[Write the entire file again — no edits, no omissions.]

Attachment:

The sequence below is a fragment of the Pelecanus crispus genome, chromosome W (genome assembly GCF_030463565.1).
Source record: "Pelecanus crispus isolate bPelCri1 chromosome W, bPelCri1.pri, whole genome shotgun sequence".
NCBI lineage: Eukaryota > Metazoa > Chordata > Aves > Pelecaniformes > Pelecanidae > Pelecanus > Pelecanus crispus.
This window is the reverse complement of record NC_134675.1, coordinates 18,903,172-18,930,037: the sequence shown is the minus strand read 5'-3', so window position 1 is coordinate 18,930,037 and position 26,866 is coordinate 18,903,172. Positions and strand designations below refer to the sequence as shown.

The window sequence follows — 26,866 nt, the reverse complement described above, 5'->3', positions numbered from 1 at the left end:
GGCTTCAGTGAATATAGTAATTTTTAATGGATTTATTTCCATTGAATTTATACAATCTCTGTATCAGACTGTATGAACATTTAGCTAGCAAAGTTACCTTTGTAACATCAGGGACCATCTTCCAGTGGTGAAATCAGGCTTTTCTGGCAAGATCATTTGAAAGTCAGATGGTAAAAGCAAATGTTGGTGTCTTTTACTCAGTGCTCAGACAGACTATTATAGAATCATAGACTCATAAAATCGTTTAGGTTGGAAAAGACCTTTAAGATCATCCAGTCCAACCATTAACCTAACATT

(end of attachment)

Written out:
The sequence below is a fragment of the Pelecanus crispus genome, chromosome W (genome assembly GCF_030463565.1).
Source record: "Pelecanus crispus isolate bPelCri1 chromosome W, bPelCri1.pri, whole genome shotgun sequence".
NCBI lineage: Eukaryota > Metazoa > Chordata > Aves > Pelecaniformes > Pelecanidae > Pelecanus > Pelecanus crispus.
This window is the reverse complement of record NC_134675.1, coordinates 18,903,172-18,930,037: the sequence shown is the minus strand read 5'-3', so window position 1 is coordinate 18,930,037 and position 26,866 is coordinate 18,903,172. Positions and strand designations below refer to the sequence as shown.

The window sequence follows — 26,866 nt, the reverse complement described above, 5'->3', positions numbered from 1 at the left end:
GGCTTCAGTGAATATAGTAATTTTTAATGGATTTATTTCCATTGAATTTATACAATCTCTGTATCAGACTGTATGAACATTTAGCTAGCAAAGTTACCTTTGTAACATCAGGGACCATCTTCCAGTGGTGAAATCAGGCTTTTCTGGCAAGATCATTTGAAAGTCAGATGGTAAAAGCAAATGTTGGTGTCTTTTACTCAGTGCTCAGACAGACTATTATAGAATCATAGACTCATAAAATCGTTTAGGTTGGAAAAGACCTTTAAGATCATCCAGTCCAACCATTAACCTAACATT